2. You ask “Is saying, writing or typing “Adirondacks” just too difficult or time-consuming?”. Really? You are addressing people who substitute “4” in place of “for” and uppercase U for you. Obviously they are way too busy to type out Adirondacks.

  3. frank says:

    How about the cats for that other part of the preserve. Those terms don’t bother me so much as those ADK stickers I hope you don’t have one. By the way IMO the north country is outside the park.

  4. Nate says:

    “Why anyone finds it necessary to abbreviate the word I have absolutely no idea.”

    “Why anyone finds it necessary to abbreviate the word I have absolutely no idea.”

    “How can you expect anyone to make an informed judgment on these or any other regional issues [such as the State Land Master Plan] then they cannot even bother to use its actual name?”

    I use call them the ‘dacks all the time. I don’t feel any shame, nor do I think its degrading. But heck, that is the great thing about living in America. By and large, we can call things as we like regardless of whether other people think we are either directly related to cavemen or Manhattenites.

    The other one of my two cents is why are we looking to drive fractures between anybody who cares enough about the ‘dacks to talk about them? Yes, different people like the Adirondacks in different ways. Instead of highlighting this, can we all be happy that a large group of us care about the place and want to protect it?


    • Mike says:

      I have never used the term ‘Dacks. But I have no objection to those who do.

      I agree with Nate, it seems counterproductive to look for divides in a group of people who share a common interest. I think there are more important and pressing issues facing the Adirondacks for Park enthusiasts to focus on.

      Dan you’re certainly entitled to your opinion about disliking the term ‘Dacks. However, if you’re truly offended by it’s use, with all due respect – I think it’s more your problem than theirs. It seems an innocent and harmless abbreviation. By the way, people typically abbreviate words they frequently write or speak (you asked for Ideology in why someone would use the abbreviation).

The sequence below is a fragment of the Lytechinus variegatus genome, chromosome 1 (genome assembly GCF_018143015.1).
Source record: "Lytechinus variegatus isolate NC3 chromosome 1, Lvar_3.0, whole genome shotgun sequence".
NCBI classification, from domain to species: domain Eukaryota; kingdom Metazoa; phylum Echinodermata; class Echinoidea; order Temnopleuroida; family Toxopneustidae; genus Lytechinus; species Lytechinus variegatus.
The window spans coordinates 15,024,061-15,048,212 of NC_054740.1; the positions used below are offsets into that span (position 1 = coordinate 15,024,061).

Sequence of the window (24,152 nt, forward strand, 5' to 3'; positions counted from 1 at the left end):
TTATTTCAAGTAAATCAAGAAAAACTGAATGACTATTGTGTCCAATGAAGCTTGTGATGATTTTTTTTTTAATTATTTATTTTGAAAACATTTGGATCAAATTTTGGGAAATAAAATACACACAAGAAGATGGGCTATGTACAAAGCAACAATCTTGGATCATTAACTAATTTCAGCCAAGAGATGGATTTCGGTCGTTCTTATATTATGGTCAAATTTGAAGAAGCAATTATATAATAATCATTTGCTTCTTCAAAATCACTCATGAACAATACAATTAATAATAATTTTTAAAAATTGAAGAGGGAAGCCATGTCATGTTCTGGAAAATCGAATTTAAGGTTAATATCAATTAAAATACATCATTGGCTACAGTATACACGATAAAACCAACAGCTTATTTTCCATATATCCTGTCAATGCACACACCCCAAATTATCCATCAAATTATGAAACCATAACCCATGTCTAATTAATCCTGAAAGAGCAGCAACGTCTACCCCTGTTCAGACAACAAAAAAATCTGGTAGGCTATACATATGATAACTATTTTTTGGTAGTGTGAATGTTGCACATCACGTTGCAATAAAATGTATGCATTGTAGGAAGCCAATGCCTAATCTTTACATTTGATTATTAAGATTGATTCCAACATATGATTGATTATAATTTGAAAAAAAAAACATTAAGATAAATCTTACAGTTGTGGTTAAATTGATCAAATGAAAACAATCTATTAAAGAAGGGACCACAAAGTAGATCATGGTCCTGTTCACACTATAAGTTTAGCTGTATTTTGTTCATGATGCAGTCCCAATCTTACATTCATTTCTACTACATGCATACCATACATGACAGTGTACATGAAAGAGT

5. Nate says:


    the word “TV”

    the word “SLMP”

  6. Matt says:

    Sitcom? TV? SLMP? We abbreviate a lot of words. Why is Adirondacks so sacred?

  7. Bruce says:

    When I was raised in Oswego County, it was always the north country for anywhere north of Oneida Lake, including the Adirondacks. The “Dacks” sounds about as bad as calling Syracuse, “Cuse”, which my brother who thinks he’s cool does.

    I think it comes down to people being partially lazy, and partially wanting us to believe they are up on all the latest lingo and Twitter talk. I for one, am not impressed.

  8. rdc says:

    never heard a local call them the Dacks. I think it’s a rich tourist failed attempt to ‘belong’. All it does is make us laugh at you.

  9. Tim says:

    When I lived in San Francisco in the 70’s, anyone calling the city Frisco was clearly a tourist. I hear that has now changed and everyone says it.

  10. Bob Meyer says:

    What would happen if the Park was called The Couchsachragas?
    If a person is too [whatever you want to insert] to use Adirondacks, maybe they should just go to the “Kills”. :-).

  11. Curt Austin says:

    English skills were on the rise with all the writing people were doing on the internet. Then the smartphone appeared, and a new language was born: gibberish. I invented a term recently for committing acts of careless thumb typing: “forum farting”.

    “dacks” is a linguistic fart, for sure.

  12. drdirt says:

    I really get annoyed when people refer to me as ‘dude’ and even worse .,.,’bro’ .,.,
    way more than hearing dacks

    we used to say and write Ticonderoga, but now wink at each other and say ‘Ti’ like the locals and really do feel a bit cool.

    (chuckle, chuckle, wink)

  13. Bill Ott says:


    You are by far my favorite Dak Dude, but it seems you have run out of things to write about, though I know it is not so. E-mail me.

    Bill Ott

  14. common sense says:

    I though about this article when I drove by ‘van ho’ this afternoon. I rarely say ‘Mount Van Hoevenburg sports complex’. That being said the term Dan mentions in his article does annoy me or…. maybe its the people that use the term.

  15. Paul says:

    You could use AM as in Adirondack Mountains. Dan doesn’t mind acronyms he used SLMP.

    I also dislike the term ‘Dacks, but I would defend anyones right to use such annoying terms.

  16. Old Bill says:

    I agree, this term bothers me so much that when I read it in Backpacker magazine I let my subscription expire.

  17. Frank says:

    Surprised to see This still going. When the hotel saranac opens can we call it the hot Sara or will that be a faux pas also.

  18. John Lounsbury says:

    When I moved from New York state to North Carolina 10 years ago one of the most painful parts was giving up my NY vanity plate “CATSNDAX”. That is one use where “Adirondacks” just won’t do.

  19. Anon says:

    Is this article for real or are you making fun of us for reading it?

  20. Mouse says:

    What about the term ‘Rondacks? How does that hit everybody? Me and my friend, both “come here’s” use it as a term of endearment.